About 240 million Americans dial 911 each year. The emergency number has been around for 50 years and is striving to keep up with the wireless phone age.
Calling and texting in California
The charts below show where the 28.1 million calls to 911 in California in 2017 came from. You can learn more about the statewide emergency notification system at the California Office of Emergency Services website.
Can you text?
Call if you can, text if you cannot. If you want to know if the area where you are has text-to-911 available, you can check with your wireless phone company. You can also search the FCC website for updated information.
If you do send a text message to 911, it is important to include an accurate address or location as quickly as possible. Users will receive a bounce-back message if text-to-911 is not available in their area.
911 response time
The national average response time in minutes (traffic accidents only, 2015)
National average response time by month in minutes
Top five longest response times:
- Wyoming: 35:44
- Vermont: 22: 56
- Montana: 22:34
- North Dakota: 21:30
- Kansas: 21:22
Top five shortest response times:
- Illinois: 6:00
- California: 6:51
- Rhode Island: 7:03
- Connecticut: 7:54
- Massachusetts: 8:33
In rural areas, arrival times are much higher and average about 14 minutes, with about 10 percent of patients waiting nearly 30 minutes, according to researchers at America and Presence Mercy Medical Center in Aurora, Illinois.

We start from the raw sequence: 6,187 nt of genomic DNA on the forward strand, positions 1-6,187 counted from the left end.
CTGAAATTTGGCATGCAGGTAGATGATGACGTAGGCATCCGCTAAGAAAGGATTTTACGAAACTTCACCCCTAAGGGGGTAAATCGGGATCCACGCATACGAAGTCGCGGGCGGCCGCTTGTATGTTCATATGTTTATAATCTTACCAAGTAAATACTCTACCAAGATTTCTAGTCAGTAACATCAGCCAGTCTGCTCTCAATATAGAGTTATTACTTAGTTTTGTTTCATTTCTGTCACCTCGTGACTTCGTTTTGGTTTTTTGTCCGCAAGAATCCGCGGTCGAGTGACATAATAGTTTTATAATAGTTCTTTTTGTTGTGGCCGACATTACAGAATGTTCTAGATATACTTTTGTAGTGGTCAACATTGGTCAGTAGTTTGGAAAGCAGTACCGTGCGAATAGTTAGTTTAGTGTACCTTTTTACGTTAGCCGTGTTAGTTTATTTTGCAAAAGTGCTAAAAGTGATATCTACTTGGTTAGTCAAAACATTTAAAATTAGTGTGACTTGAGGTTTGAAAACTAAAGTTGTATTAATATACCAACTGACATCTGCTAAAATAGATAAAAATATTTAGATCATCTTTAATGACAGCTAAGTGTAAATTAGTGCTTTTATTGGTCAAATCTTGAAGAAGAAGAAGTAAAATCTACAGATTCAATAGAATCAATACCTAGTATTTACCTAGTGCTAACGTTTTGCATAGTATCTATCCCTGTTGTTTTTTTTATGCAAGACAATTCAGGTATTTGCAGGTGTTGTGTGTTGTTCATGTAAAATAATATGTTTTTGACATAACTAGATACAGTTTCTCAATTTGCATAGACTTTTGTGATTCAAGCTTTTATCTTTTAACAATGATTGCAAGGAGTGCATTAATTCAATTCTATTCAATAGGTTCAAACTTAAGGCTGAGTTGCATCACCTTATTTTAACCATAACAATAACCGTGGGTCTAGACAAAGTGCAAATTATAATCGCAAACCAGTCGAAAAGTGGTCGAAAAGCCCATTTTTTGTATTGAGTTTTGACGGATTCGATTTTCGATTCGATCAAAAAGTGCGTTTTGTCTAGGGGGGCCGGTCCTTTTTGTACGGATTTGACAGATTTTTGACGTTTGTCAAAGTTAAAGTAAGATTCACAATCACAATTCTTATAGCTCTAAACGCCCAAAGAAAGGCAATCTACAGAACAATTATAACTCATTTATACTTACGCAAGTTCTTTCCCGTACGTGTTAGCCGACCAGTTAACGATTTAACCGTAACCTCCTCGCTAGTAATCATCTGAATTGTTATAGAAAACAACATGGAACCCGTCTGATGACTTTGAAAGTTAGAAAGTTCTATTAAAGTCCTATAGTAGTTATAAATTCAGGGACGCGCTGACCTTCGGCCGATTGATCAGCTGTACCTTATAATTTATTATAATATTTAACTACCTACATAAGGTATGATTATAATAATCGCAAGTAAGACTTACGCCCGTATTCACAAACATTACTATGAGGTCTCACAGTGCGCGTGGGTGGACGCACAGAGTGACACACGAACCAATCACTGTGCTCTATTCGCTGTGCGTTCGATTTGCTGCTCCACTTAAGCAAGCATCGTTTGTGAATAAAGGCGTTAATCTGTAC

50 years of 911
1968: AT&T announces that it will establish the digits 911 as the emergency code throughout the United States.
1968: The first 911 call is made on Feb. 16 in Alabama.
1973: California initiates the first statewide 911 telephone service.
1973: In March, the White Houses Office of Telecommunications encourages the nationwide adoption of 911.
1974: Canada begins to use 911 for emergency dialing.
1976: 911 serves about 17 percent of the United States.
1979: 26 percent of the population has 911 service.
1987: 50 percent of the population is covered by 911 service.
1999: Approximately 96 percent of the country is covered by some type of 911 service.
2011: 29.7 percent of 911 calls are made from wireless phones.
2017: 80 percent of emergency calls are made from wireless phones.
Q: Can I call 911 in another country? Some countries have 911. Check other countries emergency phone numbers on the State Departments list.
Q: What if I accidentally dial 911? Stay on the line and tell the operator it was an accidental call.
Sources: EMS.gov, FCC, NENA.org, National Association of the Deaf, California Governors Office of Emergency Services